Academic Quality Improvement Plan
The strategies used to assess the educational effectiveness of the program are based on the mission and goals for the program and with the intention of providing useful information for program improvement. The information obtained is carefully reviewed and has significant influence on academic program change and how the department serves its constituents. The Cal Poly Construction Management Department uses several assessment instruments to correlate program content and performance outcomes to the overall program mission and goals.
Constituent surveys provide input derived from perceptions of graduating seniors and employers of Cal Poly CM graduates. The data derived from these surveys are considered to provide valuable information pertaining to the quality of program content and delivery in the Construction Management program.
- Graduating Senior Surveys - Current student perceptions are provided by the graduating senior survey. Information regarding student perceptions of their educational skills and abilities, and other faculty and administrative support functions, provides quick and useful feedback to the department and the opportunity for program improvements where necessary.
- Employer Surveys - Employer surveys are intended to reinforce the positive elements of the program and identify those areas where improvements need to take place. The most recent survey was distributed to our Industry Advisory Committee and proved to be very useful when the results were reviewed at the subsequent committee meeting. This survey also provided important information related to how the program’s job placement activities serve the industry.
- University Career Services Graduate Status Report is a survey supported by the University Career Services Office and is limited to employment data such as employer, salary, and satisfaction with the University’s placement services. It is a useful tool in determining where our graduates prefer to work, in what area they are currently working, and how our graduates succeed in relation to graduates from other departments.
Periodic Curriculum Review:
The periodic review of courses, curriculum, and program goals conducted by the university and the department assures that actual course content corresponds with the intended learning objectives. This generally occurs during the curriculum review process, led by the departmental Curriculum Committee, and during the Program Review cycle conducted by the university. The curriculum review culminates at a time to coincide with the university catalog revision cycle, which occurs every two years.
The Construction Management Department is currently preparing curriculum revisions for the 2013-2015 Catalog Cycle. These revisions have all been informed by the following assessments. [The most current data (2011-2012) will be posted by Dec. 15, 2012.]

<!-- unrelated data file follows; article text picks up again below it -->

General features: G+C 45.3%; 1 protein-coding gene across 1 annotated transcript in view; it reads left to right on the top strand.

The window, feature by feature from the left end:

- Faculty Evaluations - These are prepared and submitted by students for each faculty member each year for at least two classes they teach. These evaluations are required for both tenured faculty and lecturers alike. These evaluations are both quantitative and qualitative in nature and provide the department and the individual faculty member with an assessment of the quality of each course, the delivery of the material, and the relevance of the course content to perceived current practices.
- Professional Development - Our faculty also participate in continued professional development in the areas of research, program delivery, and service as evidenced in their Professional Development Plans submitted as part of their Working Personnel Action Files. This translates into continuous improvement in course content and relevancy.
- Industry Engagement - Faculty are encouraged to take advantage of industry contacts and faculty internships with industry where they can hone the skills they have not just as academics, but as professionals. Many of our faculties also are involved in consulting, construction, or professional testimony.
Industry Advisory Committee:
Regular engagement with our Industry Advisory Committee and other industry partners has proven to be a valuable resource in terms of program quality assessment. These meetings have provided us direct feedback from California’s foremost construction companies. There are representatives from all sectors of the industry and they have worked diligently to help us refine our program. These eye-to-eye meetings provide insight that cannot be ascertained from surveys alone. Several committee members have guest lectured in classes, engaged students directly in lab exercises, and sat on review panels to evaluate student work. These meetings have initiated several program improvements as described later in this section.
The diagram below depicts the outline for the Construction Management Academic Quality Improvement Plan. The relationship between the program assessment plan and the individual course assessment plan is critical to the success of this program. The establishment of goals, objectives, and outcomes provides the structure for formal assessments and other forms of evaluations providing for a feedback loop which leads to adjustments in the program’s mission and goals.